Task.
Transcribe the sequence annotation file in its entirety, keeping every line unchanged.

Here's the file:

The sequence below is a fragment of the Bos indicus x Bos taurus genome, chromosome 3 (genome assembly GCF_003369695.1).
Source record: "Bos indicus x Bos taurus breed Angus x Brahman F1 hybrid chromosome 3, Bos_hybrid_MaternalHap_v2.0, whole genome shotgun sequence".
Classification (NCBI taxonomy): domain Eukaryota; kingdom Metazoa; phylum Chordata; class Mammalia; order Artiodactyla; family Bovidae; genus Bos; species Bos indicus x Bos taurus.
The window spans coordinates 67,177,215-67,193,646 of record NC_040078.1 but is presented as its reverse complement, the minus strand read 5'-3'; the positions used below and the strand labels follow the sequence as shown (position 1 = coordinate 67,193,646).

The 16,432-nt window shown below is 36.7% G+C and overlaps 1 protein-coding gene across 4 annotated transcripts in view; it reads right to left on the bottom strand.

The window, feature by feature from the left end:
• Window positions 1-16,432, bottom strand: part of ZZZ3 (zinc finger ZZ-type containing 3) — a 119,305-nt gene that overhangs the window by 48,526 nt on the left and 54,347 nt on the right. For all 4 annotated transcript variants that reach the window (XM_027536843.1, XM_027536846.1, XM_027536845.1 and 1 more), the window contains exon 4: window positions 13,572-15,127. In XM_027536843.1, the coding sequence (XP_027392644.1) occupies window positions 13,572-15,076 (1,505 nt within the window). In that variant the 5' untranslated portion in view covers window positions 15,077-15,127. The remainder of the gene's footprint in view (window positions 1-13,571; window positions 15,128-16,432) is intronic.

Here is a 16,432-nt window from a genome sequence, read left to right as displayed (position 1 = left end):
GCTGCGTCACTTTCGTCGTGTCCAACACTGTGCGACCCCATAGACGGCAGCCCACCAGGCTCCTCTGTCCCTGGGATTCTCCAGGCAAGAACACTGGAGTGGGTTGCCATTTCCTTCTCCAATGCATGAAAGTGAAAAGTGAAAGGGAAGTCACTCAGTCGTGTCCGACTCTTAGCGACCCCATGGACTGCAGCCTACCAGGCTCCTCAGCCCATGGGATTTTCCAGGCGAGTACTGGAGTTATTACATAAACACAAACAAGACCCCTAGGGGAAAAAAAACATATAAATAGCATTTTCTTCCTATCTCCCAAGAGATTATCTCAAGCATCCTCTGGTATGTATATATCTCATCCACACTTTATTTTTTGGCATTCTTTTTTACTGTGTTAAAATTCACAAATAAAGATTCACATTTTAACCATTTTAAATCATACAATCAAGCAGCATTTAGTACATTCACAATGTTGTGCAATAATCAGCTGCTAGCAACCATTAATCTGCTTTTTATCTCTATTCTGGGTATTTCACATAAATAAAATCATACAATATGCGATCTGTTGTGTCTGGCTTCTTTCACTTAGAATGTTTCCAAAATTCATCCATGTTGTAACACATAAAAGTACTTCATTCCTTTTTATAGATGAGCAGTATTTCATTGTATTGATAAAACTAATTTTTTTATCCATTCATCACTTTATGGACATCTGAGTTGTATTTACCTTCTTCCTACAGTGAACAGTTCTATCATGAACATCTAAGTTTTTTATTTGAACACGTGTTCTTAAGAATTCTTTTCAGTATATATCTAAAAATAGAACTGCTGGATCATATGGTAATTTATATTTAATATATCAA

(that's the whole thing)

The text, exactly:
The sequence below is a fragment of the Bos indicus x Bos taurus genome, chromosome 3 (genome assembly GCF_003369695.1).
Source record: "Bos indicus x Bos taurus breed Angus x Brahman F1 hybrid chromosome 3, Bos_hybrid_MaternalHap_v2.0, whole genome shotgun sequence".
Classification (NCBI taxonomy): domain Eukaryota; kingdom Metazoa; phylum Chordata; class Mammalia; order Artiodactyla; family Bovidae; genus Bos; species Bos indicus x Bos taurus.
The window spans coordinates 67,177,215-67,193,646 of record NC_040078.1 but is presented as its reverse complement, the minus strand read 5'-3'; the positions used below and the strand labels follow the sequence as shown (position 1 = coordinate 67,193,646).

The 16,432-nt window shown below is 36.7% G+C and overlaps 1 protein-coding gene across 4 annotated transcripts in view; it reads right to left on the bottom strand.

The window, feature by feature from the left end:
• Window positions 1-16,432, bottom strand: part of ZZZ3 (zinc finger ZZ-type containing 3) — a 119,305-nt gene that overhangs the window by 48,526 nt on the left and 54,347 nt on the right. For all 4 annotated transcript variants that reach the window (XM_027536843.1, XM_027536846.1, XM_027536845.1 and 1 more), the window contains exon 4: window positions 13,572-15,127. In XM_027536843.1, the coding sequence (XP_027392644.1) occupies window positions 13,572-15,076 (1,505 nt within the window). In that variant the 5' untranslated portion in view covers window positions 15,077-15,127. The remainder of the gene's footprint in view (window positions 1-13,571; window positions 15,128-16,432) is intronic.

Here is a 16,432-nt window from a genome sequence, read left to right as displayed (position 1 = left end):
GCTGCGTCACTTTCGTCGTGTCCAACACTGTGCGACCCCATAGACGGCAGCCCACCAGGCTCCTCTGTCCCTGGGATTCTCCAGGCAAGAACACTGGAGTGGGTTGCCATTTCCTTCTCCAATGCATGAAAGTGAAAAGTGAAAGGGAAGTCACTCAGTCGTGTCCGACTCTTAGCGACCCCATGGACTGCAGCCTACCAGGCTCCTCAGCCCATGGGATTTTCCAGGCGAGTACTGGAGTTATTACATAAACACAAACAAGACCCCTAGGGGAAAAAAAACATATAAATAGCATTTTCTTCCTATCTCCCAAGAGATTATCTCAAGCATCCTCTGGTATGTATATATCTCATCCACACTTTATTTTTTGGCATTCTTTTTTACTGTGTTAAAATTCACAAATAAAGATTCACATTTTAACCATTTTAAATCATACAATCAAGCAGCATTTAGTACATTCACAATGTTGTGCAATAATCAGCTGCTAGCAACCATTAATCTGCTTTTTATCTCTATTCTGGGTATTTCACATAAATAAAATCATACAATATGCGATCTGTTGTGTCTGGCTTCTTTCACTTAGAATGTTTCCAAAATTCATCCATGTTGTAACACATAAAAGTACTTCATTCCTTTTTATAGATGAGCAGTATTTCATTGTATTGATAAAACTAATTTTTTTATCCATTCATCACTTTATGGACATCTGAGTTGTATTTACCTTCTTCCTACAGTGAACAGTTCTATCATGAACATCTAAGTTTTTTATTTGAACACGTGTTCTTAAGAATTCTTTTCAGTATATATCTAAAAATAGAACTGCTGGATCATATGGTAATTTATATTTAATATATCAA